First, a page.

“Foxes?” I ask.
“Naw. Wolves, coyotes. Foxes over in the valley one south.”I don’t ask about the Canadian wolves. She’d scowled when she’d mentioned wolves.
We talk more about the holidays coming up and Fred mentions the eleven people that had been shot by three people in body armor in San Bernardino earlier that day. We think together, trying to remember how many mass shootings we have had in the US in the last few weeks. Neither could recall exactly. Horrifying.
Fred says, “I thought of not coming down here this afternoon since it’s the place with the most people together all around here.”
I joke that in a town of twenty-tw0 that couldn’t be that much of a target.He replies,
“You wouldn’t believe how packed this place gets most nights. It’s completely full up. People like it better here than the places in Enterprise even. They come here from there and Joseph. Packed.”
We take our leave warmly, forgetting to ask about the bills on the ceiling. We may have to go back.
It’s Thursday morning. There was a big hole in my night that threatened to be consumed by fears. Burning trails of thought that blaze through the night like slow shooting stars: “I have to have some way to bring in money.” “It’s not right for me not to work. I’m still young and full of energy.” “You’re full of it”, I told myself. “All this will have faded like the stars by daylight.” There’s some comfort in these admonitions. I brought my mind to the vast, silent inner space, the universe. It stayed there, interrupted by thoughts of an itching here, a crick there until I somehow drifted back into the realm of dreams. I was awakened abruptly by a noise outside. It’s already 8am. I sleep so much later now.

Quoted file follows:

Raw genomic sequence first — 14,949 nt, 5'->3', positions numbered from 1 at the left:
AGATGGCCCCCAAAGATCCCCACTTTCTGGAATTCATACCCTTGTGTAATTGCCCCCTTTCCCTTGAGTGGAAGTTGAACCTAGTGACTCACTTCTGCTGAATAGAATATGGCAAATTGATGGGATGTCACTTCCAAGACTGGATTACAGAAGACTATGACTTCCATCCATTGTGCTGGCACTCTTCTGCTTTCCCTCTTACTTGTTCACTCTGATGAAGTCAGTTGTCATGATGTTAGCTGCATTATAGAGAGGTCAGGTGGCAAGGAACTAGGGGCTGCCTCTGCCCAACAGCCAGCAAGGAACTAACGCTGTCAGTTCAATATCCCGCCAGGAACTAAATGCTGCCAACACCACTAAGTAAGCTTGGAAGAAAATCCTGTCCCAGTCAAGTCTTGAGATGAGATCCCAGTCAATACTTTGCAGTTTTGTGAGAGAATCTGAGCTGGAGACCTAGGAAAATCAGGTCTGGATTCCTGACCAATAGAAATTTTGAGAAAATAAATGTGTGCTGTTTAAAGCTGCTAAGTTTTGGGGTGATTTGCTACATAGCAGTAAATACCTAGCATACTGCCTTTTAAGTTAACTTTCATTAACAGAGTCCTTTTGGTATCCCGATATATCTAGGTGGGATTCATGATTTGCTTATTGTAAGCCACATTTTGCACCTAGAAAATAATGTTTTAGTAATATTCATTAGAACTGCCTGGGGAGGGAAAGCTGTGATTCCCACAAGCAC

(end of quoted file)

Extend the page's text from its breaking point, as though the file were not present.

It’s our last day in the Wallawas. This morning I learned how to pronounce Imnaha with an emphasis on the second syllable. The waitress at the Cheyenne Café gracefully corrected me as I was helping Walter finish the huge mound of pre-cut hash browns on his plate. We walked down the street towards our motel and stopped in at a tourist store with a winter sale. Turned out to have beautiful Native American jewelry. Walter spontaneously bought me a silver bracelet with a turquoise butterfly. What beauty in such a gesture.